The Hoffman government organized a food blockade of Munich. Before the blockade, 150 thousand liters of milk per day were delivered to the city, but in the course of the blockade the number had fallen to 17 thousand. However, we hear that "distribution of food stuffs was done by the old city magistrate", and not the Soviet government.

As for the socialization of enterprises, a step in that direction was taken in the form of controlling the factories by factory committees. P. Werner writes that the factory committees "de facto have held in their hands the large and middle enterprises and in many cases conducted such a thorough control that in fact this amounted to real management of the enterprise". Workers' control over enterprise is something transitional between private property and socialization (nationalization) of enterprise. Workers' control represents a state of dual power and can not last long.

P. Werner writes that the government decrees were ignored. One reason for this was lack of systematic approach. Often there was chaos, as one instruction contradicted another. The communist party showed that in reality it lacked a program of action.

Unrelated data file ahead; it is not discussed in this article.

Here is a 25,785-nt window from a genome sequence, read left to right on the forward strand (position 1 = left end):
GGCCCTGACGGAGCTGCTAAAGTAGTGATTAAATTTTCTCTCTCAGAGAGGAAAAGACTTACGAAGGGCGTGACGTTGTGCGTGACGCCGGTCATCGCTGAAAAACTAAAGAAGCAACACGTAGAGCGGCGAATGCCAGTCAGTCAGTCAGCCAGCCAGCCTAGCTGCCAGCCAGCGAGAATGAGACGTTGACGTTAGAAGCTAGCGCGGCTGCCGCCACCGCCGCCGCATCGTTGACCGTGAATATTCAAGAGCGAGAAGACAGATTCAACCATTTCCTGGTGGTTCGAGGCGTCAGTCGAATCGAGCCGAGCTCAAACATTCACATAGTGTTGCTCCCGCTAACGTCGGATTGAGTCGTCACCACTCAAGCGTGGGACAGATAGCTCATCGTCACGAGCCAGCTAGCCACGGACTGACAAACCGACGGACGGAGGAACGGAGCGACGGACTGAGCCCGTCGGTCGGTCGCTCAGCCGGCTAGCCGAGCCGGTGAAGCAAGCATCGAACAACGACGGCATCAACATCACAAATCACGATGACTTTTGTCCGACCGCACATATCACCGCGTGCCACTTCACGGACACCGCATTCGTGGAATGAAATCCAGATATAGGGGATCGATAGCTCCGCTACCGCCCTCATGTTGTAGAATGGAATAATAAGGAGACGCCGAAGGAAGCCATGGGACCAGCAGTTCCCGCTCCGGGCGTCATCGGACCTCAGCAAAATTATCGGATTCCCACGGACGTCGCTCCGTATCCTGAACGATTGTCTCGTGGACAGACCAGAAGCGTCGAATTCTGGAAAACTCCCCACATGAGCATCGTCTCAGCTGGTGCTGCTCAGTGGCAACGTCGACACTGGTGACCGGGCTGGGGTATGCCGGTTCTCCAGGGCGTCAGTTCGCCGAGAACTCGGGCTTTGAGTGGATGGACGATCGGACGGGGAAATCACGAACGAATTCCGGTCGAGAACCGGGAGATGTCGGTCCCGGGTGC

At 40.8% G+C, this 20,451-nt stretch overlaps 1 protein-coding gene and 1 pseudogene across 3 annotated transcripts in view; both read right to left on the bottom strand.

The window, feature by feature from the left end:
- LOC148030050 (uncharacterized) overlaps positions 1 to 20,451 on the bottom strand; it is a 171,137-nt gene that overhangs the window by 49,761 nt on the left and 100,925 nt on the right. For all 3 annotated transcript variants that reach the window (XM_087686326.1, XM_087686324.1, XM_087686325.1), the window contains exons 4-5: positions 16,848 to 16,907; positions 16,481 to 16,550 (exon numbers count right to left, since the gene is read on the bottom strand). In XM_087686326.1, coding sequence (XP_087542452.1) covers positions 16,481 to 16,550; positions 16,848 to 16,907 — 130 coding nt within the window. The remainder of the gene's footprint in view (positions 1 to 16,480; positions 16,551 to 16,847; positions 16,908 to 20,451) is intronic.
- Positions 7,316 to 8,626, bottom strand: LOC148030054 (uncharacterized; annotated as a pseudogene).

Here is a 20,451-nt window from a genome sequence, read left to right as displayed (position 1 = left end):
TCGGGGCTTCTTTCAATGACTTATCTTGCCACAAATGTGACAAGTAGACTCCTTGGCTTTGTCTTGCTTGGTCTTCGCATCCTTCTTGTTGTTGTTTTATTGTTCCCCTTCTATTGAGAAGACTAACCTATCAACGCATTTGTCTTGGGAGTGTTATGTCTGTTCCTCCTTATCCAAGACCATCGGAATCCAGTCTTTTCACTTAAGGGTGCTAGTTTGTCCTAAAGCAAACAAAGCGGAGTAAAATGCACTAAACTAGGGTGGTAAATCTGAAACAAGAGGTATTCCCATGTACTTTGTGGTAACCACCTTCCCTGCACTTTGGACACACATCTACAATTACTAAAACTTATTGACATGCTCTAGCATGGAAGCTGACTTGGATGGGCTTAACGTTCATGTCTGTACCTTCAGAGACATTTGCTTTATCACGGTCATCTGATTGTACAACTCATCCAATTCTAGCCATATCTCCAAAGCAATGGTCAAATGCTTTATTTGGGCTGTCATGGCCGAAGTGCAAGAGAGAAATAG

P. Werner brings up a quote of Lassale: "Reaction, in my dear, has practical servants, and not those who beat around the bush". And Werner explains: "While in Munich they conducted the experiments and almost did not touch the problem of a real government, in Bamberg they put up only two goals, which they pursued consistently: creation of military force and demoralization of Soviet republic through dissemination of lies and conducting conspiracies". Hence follow two basic goals of revolutionary government:

1) creation of own armed forces, destroying the armed forces of counterrevolution;

2) closing down the enemy mass media, creation of own propaganda machine.